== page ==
Senior Spring: Kristina Mathis ’18, a powerhouse for the Big Green all four years

by Mark Cui | 5/7/18 2:25am


Kristina Mathis '18 is the second Big Green player ever to qualify for the NCAA DI Women's Tennis Singles Championship.

by Michael Lin / The Dartmouth Senior Staff

On Apr. 22, the Dartmouth tennis tam concluded its regular season after falling to Princeton University, finishing with a 4-3 mark in the Ivy League to tie for third in the Ivies. The match also marked the approaching end of Kristina Mathis ’18’s illustrative four-year tennis career at Dartmouth, as she has just one final NCAA Championship singles appearance remaining.

Mathis began playing tennis at age five. Her father had been around tennis all his life, and both of her parents served as her coaches prior to college. She began playing competitively shortly after, eventually ranking 23rd on

As Mathis explored options for college, family friends introduced her to Dartmouth. After visiting, she thought the community was the perfect fit.

“I really loved the school, the size of the school and, most of all, the team and my coach Bob [Dallis],” Mathis said. “I thought the community was a really good fit for me.”

Joining the Dartmouth tennis team was a significant transition. Mathis had been homeschooled and had never formally been a member of a team, instead spending her junior years playing in singles individual tournaments. She explained that being on a team gave her “a whole new fondness for tennis” and made her understand that tennis was much more than just the final outcome.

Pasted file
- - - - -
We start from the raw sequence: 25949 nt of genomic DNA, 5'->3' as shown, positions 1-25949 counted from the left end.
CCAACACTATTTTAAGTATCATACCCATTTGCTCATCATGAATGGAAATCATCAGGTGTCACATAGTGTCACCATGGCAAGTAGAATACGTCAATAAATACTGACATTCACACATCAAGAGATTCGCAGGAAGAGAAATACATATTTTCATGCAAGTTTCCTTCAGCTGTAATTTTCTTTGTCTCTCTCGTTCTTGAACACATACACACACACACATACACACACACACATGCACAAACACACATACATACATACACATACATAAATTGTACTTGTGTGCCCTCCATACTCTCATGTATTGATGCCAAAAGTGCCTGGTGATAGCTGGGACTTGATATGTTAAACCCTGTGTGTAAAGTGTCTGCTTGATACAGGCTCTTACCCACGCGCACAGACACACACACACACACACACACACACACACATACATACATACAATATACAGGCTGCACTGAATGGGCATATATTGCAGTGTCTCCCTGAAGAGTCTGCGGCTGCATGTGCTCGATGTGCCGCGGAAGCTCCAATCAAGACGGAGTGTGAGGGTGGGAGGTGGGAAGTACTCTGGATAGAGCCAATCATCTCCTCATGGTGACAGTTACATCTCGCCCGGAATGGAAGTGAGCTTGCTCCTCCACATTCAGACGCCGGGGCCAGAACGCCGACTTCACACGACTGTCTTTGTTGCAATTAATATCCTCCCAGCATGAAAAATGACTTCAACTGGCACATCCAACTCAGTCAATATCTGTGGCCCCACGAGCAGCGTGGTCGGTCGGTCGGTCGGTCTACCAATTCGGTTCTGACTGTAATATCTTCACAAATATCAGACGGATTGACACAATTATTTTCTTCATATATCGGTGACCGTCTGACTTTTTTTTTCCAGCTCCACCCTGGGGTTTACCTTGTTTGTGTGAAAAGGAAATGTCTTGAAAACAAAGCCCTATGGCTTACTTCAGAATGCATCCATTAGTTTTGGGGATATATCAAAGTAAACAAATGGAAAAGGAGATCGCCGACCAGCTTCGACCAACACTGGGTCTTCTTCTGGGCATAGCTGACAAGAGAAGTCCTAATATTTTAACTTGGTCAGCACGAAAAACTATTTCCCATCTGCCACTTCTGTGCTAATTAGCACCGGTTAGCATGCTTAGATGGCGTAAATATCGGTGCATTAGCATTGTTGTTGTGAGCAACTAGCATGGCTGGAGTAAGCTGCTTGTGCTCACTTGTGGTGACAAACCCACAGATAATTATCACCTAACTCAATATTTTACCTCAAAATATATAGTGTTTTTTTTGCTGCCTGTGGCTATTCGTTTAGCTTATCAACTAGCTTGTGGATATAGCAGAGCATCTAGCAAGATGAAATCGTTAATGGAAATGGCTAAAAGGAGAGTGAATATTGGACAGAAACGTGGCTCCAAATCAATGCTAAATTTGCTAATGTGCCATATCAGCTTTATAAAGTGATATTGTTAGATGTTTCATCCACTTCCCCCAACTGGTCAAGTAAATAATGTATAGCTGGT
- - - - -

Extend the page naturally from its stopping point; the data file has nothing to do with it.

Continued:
“Being on a team made me realize that it’s not just about the results; it’s about how you support one another, the team community that we have, just how much we care about each other, and just the love of the game,” Mathis said. “All of these are so important. That led me to play for everyone else and for Dartmouth, and just be freer on the court.”

Mathis had an immediate impact her freshman year, finishing 14-6 at the No. 3 singles position and 13-6 at the No. 1 doubles position. She was named All-Ivy First Team for doubles and the Most Improved on the team. She was awarded the All-Ivy First Team in doubles again her sophomore and junior years, and ended up becoming part of the first Big Green duo, along with partner Taylor Ng ’17, to qualify for the NCAA Doubles Tournament. During her junior year, she helped lead the team to a share of the Ivy League Title, the Big Green’s first since 2011.

As a senior, Mathis has taken on a more care free approach for each of her matches.

“[This year] I just kind of told myself to go out there and enjoy my last year playing for Dartmouth,” Mathis said. “It’s been such a fun time, and I’ve just been trying to play for fun. I’ve seen some good results without even thinking about that.”